By Gustavo Arellano
By R. Scott Moxley
By Alfonso Delgado
By Courtney Hamilton
By Joel Beers
By Peter Maguire
By Charles Lam
By Charles Lam
His colleague at the HBAC, Randy Pesqueira, laughed when asked if it's possible to know Stallings. What does Pesqueira know? "He's probably carried a notebook in his back pocket since he was in high school, if not younger. He used to love to hear stories about crazy family stuff, and he would take notes," Pesqueira said.
And there's this, Pesqueira said: "He takes care of his grandmother, who's in a nursing home in the South. He's the only one left, so he oversees everything. And he really cares that artists are treated well, that they get a good catalog out of their show and things like that. But I guess that's it. Oh! There was the time he introduced me to his penis. . . ."
"Yeah, it was this big spider-penis sculpture. It was hysterical."
Here is what became of HB's boy genius, of the young man who looks like an IBM exec but wears an astronaut suit in burnt orange with a man's, um, organ springing redwoodlike from its chest—here is what happened to that man after he was cut loose from the HBAC by the man whose name shall evermore be Mudd:
Bolton Colburn, the well-tanned director of the Laguna Art Museum (LAM), jumped all over that shit, hiring Stallings before Stallings could so much as sneeze. The disastrous and short-lived merger with the Orange County Museum of Art behind them, LAM was searching for someone to curate. Under Colburn, the museum had already put on one of the seminal pop-culture shows in the Southland, "Kustom Kulture," which was about hot rods and boobs. Stallings had made his name at the HBAC with "pop-culture" shows (misnamed in my mind; I say they were about our cultural identity) on everything from skateboard artists to UFO abductees.
You still can't do that kind of thing anywhere but here: it gets folks on the East Coast into a rash of shit when they try to do it at their big, fancy, stodgy institutions. The Guggenheim is still getting bashed for its "Art of the Motorcycle" show—and that was in 1998. Some said commercial gear simply isn't art; more reasonable observers figured "Art of the Motorcycle" was a cry for help as desperate as any bulimic teenager's, evidence the bluehair museum was trying to be Left Coast.
New Yorkers are always finding new and exciting ways to trash us, specifically our sun- and surf-addled art world. Even when we come up with a bona fide movement—like the 1960s' Light & Space—they can only see us as bimbos. My personal favorite slur came courtesy of Joseph Maschek, snarling in Art Forum in 1971: "[T]he prospect of hip, young dropout types hanging out in Venice, California, making fancy baubles for the rich, amuses us."
But Stallings is a quintessential—i.e., a real—Californian: a pale, kind of twerpy, definitely bookish, from-Kentucky Californian. He lets us take pleasure in our trash—both our trash culture and the scraps we throw out from the kitchen. Consider his one-man rescue of the big-eyed waifs of Margaret Keane. Schlock? Kitsch? Not in Stallings' hands. Instead, it was a respectful exploration of passion and sentiment—not sentimentality—that demanded one treat Keane not as purveyor of 1970s crap but as a misunderstood and underestimated force.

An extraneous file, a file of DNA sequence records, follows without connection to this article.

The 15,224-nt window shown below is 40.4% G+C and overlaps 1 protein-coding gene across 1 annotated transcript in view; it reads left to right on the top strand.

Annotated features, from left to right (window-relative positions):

Such shows aren't forced, as they might feel in New York. But they are smart. Consider his curatorial explorations of such subcultures as traveling Deadheads, folks who believe in aliens (illegal and extraterrestrial), and (coming in 2003 with the help of a $50,000 grant from the prestigious Fellows of Contemporary Art) the meaning of whiteness.
The heaviest high-art charge levied against Stallings and others like him is that pop-culture shows are anti-intellectual. But Stallings' catalog essays are almost unreadably brilliant, and unlike similar exhibits designed with mass tastes in mind—I'm thinking of the crappy "Made in California" show at the Los Angeles County Museum of Art—his are intelligently put together. He doesn't justify them by being clever in his essays; he justifies them by letting their obvious merits —their inherent contemplativeness and the exquisite quality of the works—speak for themselves. For instance, one of his earliest HBAC shows, 1995's "Grind," was an exhibit of skateboarder art. It would have been easy to dismiss the boards as the work of HB boneheads who'd landed from one too many almost-360s headfirst. But the show subtly spoke about issues like sexism in the skate world (guess what: there's a lot!) and young male anger while also providing a surprising look into skaters' quick minds. It was fascinating.
Because of such shows, an LA New Times writer called Stallings "the most effective and visionary of a new breed of artists and theorists."
In Stallings' small Laguna Beach office, perched grimly over his desk are a few pieces from the museum's permanent collection. Sandow Birk's surfers look into an oncoming set as soberly as General Washington crossing the Delaware. A Raymond Pettibon is fancifully small. And John Baldessari, in a monotonal scrawl, writes again and again, "I will not make any more boring art." It's a mantra other curators would do well to steal.